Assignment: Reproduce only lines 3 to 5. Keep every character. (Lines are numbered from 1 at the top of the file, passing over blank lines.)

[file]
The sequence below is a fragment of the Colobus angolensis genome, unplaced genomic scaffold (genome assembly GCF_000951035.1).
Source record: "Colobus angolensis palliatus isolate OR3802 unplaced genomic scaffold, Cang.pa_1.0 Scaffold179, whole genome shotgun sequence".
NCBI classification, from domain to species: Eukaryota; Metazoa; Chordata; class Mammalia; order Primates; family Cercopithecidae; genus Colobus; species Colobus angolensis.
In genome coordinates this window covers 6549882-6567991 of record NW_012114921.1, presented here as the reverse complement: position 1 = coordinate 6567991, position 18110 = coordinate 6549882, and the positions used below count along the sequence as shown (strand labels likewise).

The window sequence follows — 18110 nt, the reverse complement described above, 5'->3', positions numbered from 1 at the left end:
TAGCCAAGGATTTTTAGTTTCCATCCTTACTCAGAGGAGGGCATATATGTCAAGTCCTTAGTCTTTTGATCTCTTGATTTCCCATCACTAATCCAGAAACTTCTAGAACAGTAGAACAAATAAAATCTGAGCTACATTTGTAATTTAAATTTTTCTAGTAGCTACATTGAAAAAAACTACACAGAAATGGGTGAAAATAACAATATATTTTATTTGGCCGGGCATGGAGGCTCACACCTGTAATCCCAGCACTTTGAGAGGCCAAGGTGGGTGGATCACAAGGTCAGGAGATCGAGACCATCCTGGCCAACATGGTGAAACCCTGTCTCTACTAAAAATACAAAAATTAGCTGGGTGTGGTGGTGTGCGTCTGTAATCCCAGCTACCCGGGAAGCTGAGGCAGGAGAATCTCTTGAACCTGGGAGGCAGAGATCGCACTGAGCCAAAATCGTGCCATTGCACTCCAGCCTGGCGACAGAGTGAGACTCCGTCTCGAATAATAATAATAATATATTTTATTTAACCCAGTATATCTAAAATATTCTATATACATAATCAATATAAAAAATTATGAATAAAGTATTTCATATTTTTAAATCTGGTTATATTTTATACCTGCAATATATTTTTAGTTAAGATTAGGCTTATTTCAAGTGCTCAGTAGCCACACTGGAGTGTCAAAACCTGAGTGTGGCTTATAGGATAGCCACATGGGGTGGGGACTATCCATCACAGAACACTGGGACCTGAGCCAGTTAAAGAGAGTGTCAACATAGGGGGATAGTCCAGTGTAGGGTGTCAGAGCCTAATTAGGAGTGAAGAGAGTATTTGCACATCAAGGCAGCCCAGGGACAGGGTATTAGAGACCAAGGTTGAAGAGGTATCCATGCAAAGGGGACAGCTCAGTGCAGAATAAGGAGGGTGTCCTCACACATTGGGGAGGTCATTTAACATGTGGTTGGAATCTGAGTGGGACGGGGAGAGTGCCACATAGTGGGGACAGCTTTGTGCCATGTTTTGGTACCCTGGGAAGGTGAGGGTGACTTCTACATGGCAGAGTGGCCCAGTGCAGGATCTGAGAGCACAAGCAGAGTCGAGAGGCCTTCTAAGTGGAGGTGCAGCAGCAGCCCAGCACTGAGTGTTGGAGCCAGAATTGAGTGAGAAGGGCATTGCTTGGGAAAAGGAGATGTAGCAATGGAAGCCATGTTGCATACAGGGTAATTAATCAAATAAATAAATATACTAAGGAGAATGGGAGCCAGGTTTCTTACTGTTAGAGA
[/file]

NCBI classification, from domain to species: Eukaryota; Metazoa; Chordata; class Mammalia; order Primates; family Cercopithecidae; genus Colobus; species Colobus angolensis.
In genome coordinates this window covers 6549882-6567991 of record NW_012114921.1, presented here as the reverse complement: position 1 = coordinate 6567991, position 18110 = coordinate 6549882, and the positions used below count along the sequence as shown (strand labels likewise).

The window sequence follows — 18110 nt, the reverse complement described above, 5'->3', positions numbered from 1 at the left end: